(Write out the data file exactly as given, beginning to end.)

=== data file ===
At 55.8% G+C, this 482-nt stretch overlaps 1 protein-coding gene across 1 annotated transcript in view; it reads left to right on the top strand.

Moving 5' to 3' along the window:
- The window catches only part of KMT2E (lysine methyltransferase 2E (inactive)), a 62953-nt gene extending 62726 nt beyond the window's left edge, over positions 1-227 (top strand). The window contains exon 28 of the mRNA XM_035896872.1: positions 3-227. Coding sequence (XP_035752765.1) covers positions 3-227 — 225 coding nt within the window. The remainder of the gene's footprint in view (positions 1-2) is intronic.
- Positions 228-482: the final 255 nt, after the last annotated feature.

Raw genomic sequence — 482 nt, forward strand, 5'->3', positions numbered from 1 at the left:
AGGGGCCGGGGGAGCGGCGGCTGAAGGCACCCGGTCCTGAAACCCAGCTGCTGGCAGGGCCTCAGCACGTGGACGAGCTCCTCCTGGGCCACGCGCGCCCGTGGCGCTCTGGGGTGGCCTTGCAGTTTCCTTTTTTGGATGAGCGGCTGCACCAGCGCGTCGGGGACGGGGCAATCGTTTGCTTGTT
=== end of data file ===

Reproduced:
At 55.8% G+C, this 482-nt stretch overlaps 1 protein-coding gene across 1 annotated transcript in view; it reads left to right on the top strand.

Moving 5' to 3' along the window:
- The window catches only part of KMT2E (lysine methyltransferase 2E (inactive)), a 62953-nt gene extending 62726 nt beyond the window's left edge, over positions 1-227 (top strand). The window contains exon 28 of the mRNA XM_035896872.1: positions 3-227. Coding sequence (XP_035752765.1) covers positions 3-227 — 225 coding nt within the window. The remainder of the gene's footprint in view (positions 1-2) is intronic.
- Positions 228-482: the final 255 nt, after the last annotated feature.

Raw genomic sequence — 482 nt, forward strand, 5'->3', positions numbered from 1 at the left:
AGGGGCCGGGGGAGCGGCGGCTGAAGGCACCCGGTCCTGAAACCCAGCTGCTGGCAGGGCCTCAGCACGTGGACGAGCTCCTCCTGGGCCACGCGCGCCCGTGGCGCTCTGGGGTGGCCTTGCAGTTTCCTTTTTTGGATGAGCGGCTGCACCAGCGCGTCGGGGACGGGGCAATCGTTTGCTTGTT